The effects of angiotensin II (AII) on contractile tension were studied in vascular smooth muscle from dogs, pigs and rabbits. Helically cut strips of renal veins were mounted in organ chambers and isometric contractions were recorded. Contraction of the venous strips was induced by application of 10-8 g/ml norepinephrine (NE). Subsequent addition of 5 x 10-8 g/ml AII caused a triphasic response: (1) there was an initial contraction (subsequent contractions were tachyphylactic in all species); (2) the contraction was followed by a relaxation below the contraction induced by NE (subsequent relaxation responses were tachyphylactic in dog and pig veins), and (3) there was a return from the relaxation to the level of the NE-induced contraction. The duration of the entire response was approximately 5 min. The magnitude of the relaxation varied inversely with the level of the NE contraction when the contractile state was altered by changing the NE concentration. Conditions which inhibit the sodium pump (potassium-free solution and ouabain) and beta-adrenergic blockade with propranolol had no effect on the AII-induced relaxation. The relaxation was temperature sensitive. Inhibitors of prostaglandin synthesis (indomethacin and aspirin) and saralasin attenuated the relaxation in response to AII. Prostaglandins E1 and E2 and arachidonic acid caused relaxation of renal vein strips contracted with NE; the relaxant effect of arachidonic acid was blocked by indomethacin. These results suggest that: (1) AII stimulates the synthesis of prostaglandins in isolated venous smooth muscle, and (2) endogenous prostaglandins modulate the response of venous smooth muscle to AII.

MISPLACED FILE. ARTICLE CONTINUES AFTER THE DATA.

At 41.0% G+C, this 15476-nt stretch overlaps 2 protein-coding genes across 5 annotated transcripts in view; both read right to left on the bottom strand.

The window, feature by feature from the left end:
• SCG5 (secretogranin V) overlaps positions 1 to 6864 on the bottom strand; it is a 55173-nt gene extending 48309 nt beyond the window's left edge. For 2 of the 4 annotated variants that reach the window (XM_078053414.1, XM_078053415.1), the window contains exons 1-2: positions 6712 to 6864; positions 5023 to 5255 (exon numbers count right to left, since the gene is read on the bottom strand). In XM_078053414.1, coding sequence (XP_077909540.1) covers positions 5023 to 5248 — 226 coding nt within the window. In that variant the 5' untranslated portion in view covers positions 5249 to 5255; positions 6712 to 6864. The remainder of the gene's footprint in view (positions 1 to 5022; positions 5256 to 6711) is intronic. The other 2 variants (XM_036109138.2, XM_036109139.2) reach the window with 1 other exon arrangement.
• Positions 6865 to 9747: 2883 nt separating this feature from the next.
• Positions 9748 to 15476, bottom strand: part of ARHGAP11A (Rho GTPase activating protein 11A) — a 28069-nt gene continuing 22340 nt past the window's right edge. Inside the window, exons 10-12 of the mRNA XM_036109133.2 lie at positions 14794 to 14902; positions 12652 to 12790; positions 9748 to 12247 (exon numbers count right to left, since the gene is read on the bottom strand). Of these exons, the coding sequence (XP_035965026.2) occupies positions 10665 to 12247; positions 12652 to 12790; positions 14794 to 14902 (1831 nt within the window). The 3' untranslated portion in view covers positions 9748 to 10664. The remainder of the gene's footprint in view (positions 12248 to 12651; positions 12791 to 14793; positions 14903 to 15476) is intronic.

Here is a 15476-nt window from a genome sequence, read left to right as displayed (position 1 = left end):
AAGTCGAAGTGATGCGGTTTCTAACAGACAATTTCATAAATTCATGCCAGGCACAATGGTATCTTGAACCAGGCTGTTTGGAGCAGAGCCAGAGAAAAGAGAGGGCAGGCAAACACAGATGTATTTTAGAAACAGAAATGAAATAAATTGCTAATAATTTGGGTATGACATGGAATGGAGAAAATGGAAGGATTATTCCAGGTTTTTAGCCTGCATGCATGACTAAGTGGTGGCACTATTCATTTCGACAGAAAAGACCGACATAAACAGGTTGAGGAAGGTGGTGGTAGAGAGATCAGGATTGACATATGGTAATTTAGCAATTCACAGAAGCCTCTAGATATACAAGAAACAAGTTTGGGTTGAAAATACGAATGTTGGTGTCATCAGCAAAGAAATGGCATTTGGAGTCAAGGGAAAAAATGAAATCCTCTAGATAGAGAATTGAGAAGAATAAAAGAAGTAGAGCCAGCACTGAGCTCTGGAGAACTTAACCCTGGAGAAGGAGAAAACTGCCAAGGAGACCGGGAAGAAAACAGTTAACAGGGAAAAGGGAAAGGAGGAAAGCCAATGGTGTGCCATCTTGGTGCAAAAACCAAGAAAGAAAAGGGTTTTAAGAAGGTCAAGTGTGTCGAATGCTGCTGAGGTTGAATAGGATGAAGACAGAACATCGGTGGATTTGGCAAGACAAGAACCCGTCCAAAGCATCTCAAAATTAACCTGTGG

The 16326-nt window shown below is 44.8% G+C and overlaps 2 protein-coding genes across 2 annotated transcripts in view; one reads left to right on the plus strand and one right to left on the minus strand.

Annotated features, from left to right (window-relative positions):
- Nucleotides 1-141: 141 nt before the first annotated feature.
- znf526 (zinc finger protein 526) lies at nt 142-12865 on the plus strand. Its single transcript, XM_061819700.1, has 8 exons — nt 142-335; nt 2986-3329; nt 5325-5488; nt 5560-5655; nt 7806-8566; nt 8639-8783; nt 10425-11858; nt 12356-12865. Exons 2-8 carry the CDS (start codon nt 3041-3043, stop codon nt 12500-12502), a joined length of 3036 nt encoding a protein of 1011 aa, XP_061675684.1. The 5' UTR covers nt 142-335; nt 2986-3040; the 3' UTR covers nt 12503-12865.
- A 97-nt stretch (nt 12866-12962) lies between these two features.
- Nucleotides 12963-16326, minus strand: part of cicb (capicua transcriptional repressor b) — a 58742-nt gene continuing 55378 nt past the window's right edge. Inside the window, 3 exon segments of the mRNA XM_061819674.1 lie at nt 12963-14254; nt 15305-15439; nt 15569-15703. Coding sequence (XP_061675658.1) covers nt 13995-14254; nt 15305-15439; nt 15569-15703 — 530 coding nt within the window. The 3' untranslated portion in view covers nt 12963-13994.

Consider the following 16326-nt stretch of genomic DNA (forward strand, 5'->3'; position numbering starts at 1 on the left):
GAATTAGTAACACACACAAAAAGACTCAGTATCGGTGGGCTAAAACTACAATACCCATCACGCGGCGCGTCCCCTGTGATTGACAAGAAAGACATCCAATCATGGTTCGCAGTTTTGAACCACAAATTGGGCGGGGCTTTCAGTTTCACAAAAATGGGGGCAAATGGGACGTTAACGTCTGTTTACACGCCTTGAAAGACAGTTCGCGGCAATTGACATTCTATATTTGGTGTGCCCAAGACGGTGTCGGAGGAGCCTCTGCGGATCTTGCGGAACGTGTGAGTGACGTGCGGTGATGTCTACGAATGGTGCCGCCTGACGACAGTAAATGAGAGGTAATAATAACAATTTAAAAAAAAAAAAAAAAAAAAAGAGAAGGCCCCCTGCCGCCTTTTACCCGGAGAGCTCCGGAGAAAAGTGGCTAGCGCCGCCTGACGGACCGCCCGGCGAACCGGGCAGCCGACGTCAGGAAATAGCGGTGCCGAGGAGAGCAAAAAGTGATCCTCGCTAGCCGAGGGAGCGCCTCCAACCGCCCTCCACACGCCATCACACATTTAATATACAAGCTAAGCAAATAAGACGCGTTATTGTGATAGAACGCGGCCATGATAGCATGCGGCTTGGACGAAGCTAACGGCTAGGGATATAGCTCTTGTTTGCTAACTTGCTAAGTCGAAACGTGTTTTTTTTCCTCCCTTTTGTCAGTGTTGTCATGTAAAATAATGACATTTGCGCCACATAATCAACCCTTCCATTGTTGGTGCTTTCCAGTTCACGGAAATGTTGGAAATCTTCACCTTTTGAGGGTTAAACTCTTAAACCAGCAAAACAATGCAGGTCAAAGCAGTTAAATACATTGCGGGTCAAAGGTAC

|Original language||English (US)|
|Number of pages||12|
|State||Published - Jan 1 1982|
ASJC Scopus subject areas
- Cardiology and Cardiovascular Medicine